Very Inspiring Blogger Award. Thank you, Natural Charms!

5 Apr

picture blog

We are thrilled to have been nominated for the Very Inspiring Blogger Award by the author of Natural Charms, who is also a friend with earrings. Thank you so much for being a great supporter of our rants during the 3 weeks we’ve been public. (We have been writing since last year, as you can see on the dates in our blog, but it was a trial version before we decided to leave the closet).

So, here we go. The rules of this award are:

Thank and link back to the blogger who has nominated you, then post the award logo to your blog, write a post on the nomination and nominate and link to 15 other very inspiring bloggers. Notify them (with  link to the post); and tell 7 things about yourself.

It took a while for us to come up with the seven things about ourselves, you’ll see why below. But we managed to do it, so there it is:

1.  We are all lawyers, but we’re nice people, promise.

2.   We won’t give too much away, as we’re writing anonymously, but we’ll give you this much: in our group there’s three people from various parts of Europe – from the cold north to the wet and foggy west to the grey and rainy centre – and three from the Americas (the whole continent), two of those Latinos. As we like equality, we’re a mixed bunch of all sorts, boys and girls.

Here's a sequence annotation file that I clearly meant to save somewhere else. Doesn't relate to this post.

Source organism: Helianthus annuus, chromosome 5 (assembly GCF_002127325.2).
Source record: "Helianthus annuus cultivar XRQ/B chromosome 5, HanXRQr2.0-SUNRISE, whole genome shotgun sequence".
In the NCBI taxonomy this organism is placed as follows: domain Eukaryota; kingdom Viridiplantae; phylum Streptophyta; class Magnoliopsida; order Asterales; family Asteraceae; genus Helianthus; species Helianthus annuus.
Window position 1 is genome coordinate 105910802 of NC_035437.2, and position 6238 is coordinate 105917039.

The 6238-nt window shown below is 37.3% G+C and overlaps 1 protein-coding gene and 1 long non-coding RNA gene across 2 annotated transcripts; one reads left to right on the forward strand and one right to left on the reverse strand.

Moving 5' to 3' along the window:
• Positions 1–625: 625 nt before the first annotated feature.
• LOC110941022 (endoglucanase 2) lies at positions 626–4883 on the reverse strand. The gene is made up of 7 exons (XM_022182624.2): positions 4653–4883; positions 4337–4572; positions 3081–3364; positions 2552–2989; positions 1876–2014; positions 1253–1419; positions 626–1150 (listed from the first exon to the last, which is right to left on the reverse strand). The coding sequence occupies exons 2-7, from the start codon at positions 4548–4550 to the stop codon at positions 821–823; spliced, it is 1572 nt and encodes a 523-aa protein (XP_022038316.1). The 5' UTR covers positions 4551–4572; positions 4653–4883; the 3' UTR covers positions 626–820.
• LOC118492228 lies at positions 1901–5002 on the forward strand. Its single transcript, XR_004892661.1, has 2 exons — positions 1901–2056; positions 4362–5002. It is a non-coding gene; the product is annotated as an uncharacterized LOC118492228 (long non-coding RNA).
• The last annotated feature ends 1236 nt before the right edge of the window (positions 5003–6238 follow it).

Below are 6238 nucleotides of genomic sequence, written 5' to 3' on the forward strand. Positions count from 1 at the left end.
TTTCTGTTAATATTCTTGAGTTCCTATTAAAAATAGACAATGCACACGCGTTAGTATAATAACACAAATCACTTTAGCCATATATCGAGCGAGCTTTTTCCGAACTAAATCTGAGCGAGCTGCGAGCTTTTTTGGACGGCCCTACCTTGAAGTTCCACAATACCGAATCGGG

3.    We met each other while studying together and we changed each others’ lives for good and for the (much) better. Now that we have to live apart again, we are eternally grateful to this amazing thing called the Internet.

4.    We like okapis and sloths (who wouldn’t), amazing horses  and sometimes, we swim with manatees. Pugs are still up for discussion, as some of us love them and some (well one really…) has struggles with the concept.

5.  It took us a mere six months and several multi-stage polls (including vetos) to come up with a mutually acceptable name for our blog (see point 1.)

6.   We spend most of our days ranting about the inequalities and human rights violations of the world and stuff that pisses us off (see our blog) but we also enjoy the good things (additionally to all enlisted in point 4): friendship, cheese, music and dancing… all of the above usually with a little bit (or a bit more) of wine.

7.   We have many amazing friends who will contribute to our blog in the future so keep tuned. You might find something that interests you, something that we can whine about in shared frustration or love passionately together.

Most of the blogs we follow are big blogs (which only demonstrates how important initiatives like this one are and how new we are to the blogosphere).  However, these blogs are close to our hearts:

1. For sharing our love on earrings and amazing women, Latin American Women Wear Earrings.